I also have a post-it to-do list pad. It's helpful to identify the big stuff and keep at my desk or move from page to page in my notebook.
posted by politikitty at 4:19 PM on February 14, 2017

I love my Leuchtturm1917, which is a moleskine-type notebook in A5 with dotted pages (the brand sells other variations but that's the main one). They are $20 on Amazon. It also has an index at the front (but you could obviously make an index in any other blank notebook too). The idea is that you create your own layout, so it's flexible from page to page. Dotted pages are really excellent for constructing your own layouts (like graph paper, but less prominent)-- for example, if you want a space for notes, draw a box on the side. I also recommend using a ruler if you want your layouts to look neat.
posted by acidic at 4:29 PM on February 14, 2017 [1 favorite]

Staples Arc is also Office DepMax Tul and Michaels/Craft Store/Walmart Happy Planner and Martha Stewart For Avery - they're all discbound, same sizes. I like the "junior" half-sheet size for being less floppy and bulky, but the full-size are fine.

Spend your money on the big holepunch and a moderately good papercutter (if you want junior size) and then make and print your own pages (I use a Lucidpress free account, but you may have design software you like; also Excel is actually fine) for your own needs. I do occasionally pick up a pad of note or graph paper at one of the above stores when I have a coupon or there's a sale, but mostly I just use good 28lb paper and my laser printer.

Rearrangeable/insertable pages are my dealbreaker, though, and that's why I use discbound.
posted by Lyn Never at 4:57 PM on February 14, 2017 [1 favorite]

I have this At-A-Glance Planner. It has both a weekly and also monthly calendars and places for notes. This line comes in different sizes, this is the largest.
posted by gudrun at 6:12 PM on February 14, 2017

I'm doing the basic level of bullet journaling in a Moleskine notebook: a six-month-at-a-glance 2-page spread, a more detailed spread as each month comes, and pages and pages of small dotted task that are Xed off or > to the next page. Occasionally, when something requires more than a simple dot for a task, I start a new page devoted to it.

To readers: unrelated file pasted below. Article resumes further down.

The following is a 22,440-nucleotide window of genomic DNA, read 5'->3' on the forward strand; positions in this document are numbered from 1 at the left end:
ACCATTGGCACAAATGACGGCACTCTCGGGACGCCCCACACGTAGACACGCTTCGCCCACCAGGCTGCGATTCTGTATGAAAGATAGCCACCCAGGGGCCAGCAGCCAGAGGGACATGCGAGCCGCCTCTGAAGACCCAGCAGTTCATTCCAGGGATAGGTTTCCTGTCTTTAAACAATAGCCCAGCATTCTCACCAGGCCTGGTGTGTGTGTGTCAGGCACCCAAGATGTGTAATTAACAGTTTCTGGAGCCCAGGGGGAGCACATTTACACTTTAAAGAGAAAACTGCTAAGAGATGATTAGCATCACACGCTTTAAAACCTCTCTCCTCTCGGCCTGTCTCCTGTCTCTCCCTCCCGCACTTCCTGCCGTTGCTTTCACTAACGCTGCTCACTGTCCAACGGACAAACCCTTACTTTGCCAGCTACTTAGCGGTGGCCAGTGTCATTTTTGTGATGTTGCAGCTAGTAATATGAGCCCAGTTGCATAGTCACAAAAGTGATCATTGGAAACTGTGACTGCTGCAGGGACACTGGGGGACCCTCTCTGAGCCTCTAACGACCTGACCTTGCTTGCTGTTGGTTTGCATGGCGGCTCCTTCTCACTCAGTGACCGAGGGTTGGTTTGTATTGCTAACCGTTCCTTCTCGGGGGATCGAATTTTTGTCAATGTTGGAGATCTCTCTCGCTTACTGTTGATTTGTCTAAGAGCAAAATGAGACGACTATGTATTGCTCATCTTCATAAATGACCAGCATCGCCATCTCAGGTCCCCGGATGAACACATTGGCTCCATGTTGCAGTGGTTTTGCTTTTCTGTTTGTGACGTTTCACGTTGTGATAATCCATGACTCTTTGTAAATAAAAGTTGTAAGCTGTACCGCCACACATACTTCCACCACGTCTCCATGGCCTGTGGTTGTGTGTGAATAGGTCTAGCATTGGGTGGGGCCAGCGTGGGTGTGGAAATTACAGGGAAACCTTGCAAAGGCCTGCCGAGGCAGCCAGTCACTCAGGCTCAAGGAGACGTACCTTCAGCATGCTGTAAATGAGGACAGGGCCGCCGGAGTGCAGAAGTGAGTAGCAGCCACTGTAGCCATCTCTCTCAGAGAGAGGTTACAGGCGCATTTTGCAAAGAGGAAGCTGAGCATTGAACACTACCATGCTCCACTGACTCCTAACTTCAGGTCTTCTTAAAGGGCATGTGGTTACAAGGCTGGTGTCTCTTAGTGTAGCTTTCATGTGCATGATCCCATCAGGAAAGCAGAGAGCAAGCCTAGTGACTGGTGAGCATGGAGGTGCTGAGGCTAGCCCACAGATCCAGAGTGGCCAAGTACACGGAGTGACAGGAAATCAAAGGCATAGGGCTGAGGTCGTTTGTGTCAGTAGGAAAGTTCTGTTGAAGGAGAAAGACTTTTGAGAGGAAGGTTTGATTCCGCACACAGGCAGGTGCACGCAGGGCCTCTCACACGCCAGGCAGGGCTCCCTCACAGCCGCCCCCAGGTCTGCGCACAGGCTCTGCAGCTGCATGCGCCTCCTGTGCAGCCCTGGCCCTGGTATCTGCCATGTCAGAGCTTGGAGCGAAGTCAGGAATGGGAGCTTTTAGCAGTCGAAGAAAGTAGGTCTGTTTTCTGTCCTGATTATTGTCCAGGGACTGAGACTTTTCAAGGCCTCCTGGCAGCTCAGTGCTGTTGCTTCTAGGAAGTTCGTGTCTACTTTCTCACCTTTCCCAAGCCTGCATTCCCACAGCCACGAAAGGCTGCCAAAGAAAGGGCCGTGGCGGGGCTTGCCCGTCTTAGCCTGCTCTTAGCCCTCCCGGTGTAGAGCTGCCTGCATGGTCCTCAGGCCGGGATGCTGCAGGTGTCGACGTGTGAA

For keeping track of future deadlines and upcoming tasks, it works well, but I had to get in the hang of always keeping it in the same room -- if I have to leave and go get my bag to write it down, I probably won't remember.

I still have my iPhone for recurring reminders and any "later today" type tasks, basically anything I need to be prompted to do at a specific time. But for "don't forget" type tasks of a larger scope, it's working out well.
posted by The Pluto Gangsta at 6:30 PM on February 14, 2017

Field Notes Weekly Planner
Moleskine (weekly vertical, monthly or 18mo)
MUJI Academic Diary 2016
Midori MD Notebook

JStory (weekly, monthly)
Seeso Graphics
Hobonichi Techo
Mochi Things (Planner or Scheduler)

Ashley G for Blue Sky
Leuchtturm1917 A5 2017 Academic Weekly Planner
posted by fritillary at 10:56 PM on February 14, 2017 [2 favorites]

You might be interested in the C. R. Gibson’s “Markings” notebook, which has all the dates of the year on the top of the page and you circle the relevant ones.

(Self-link, but I don't get anything from it.)
posted by The corpse in the library at 12:48 PM on February 15, 2017

To nth moleskine and add that I use their weekly/monthly because there is a year overview and each month at the front, then a sheet per week with a facing notes sheet. So plenty of room for putting stuff on specific days and adding in longterm notes. Plus a little pocket.
posted by slanket wizard at 3:45 PM on February 15, 2017

Bullet Journaling is awesome - thanks for pointing me (hah) to it. I went with this, which had a lot of what I was looking for, and a lot of what people pointed to in this thread (especially the dotted paper aspect). Thanks!
posted by codacorolla at 9:47 AM on February 17, 2017 [2 favorites]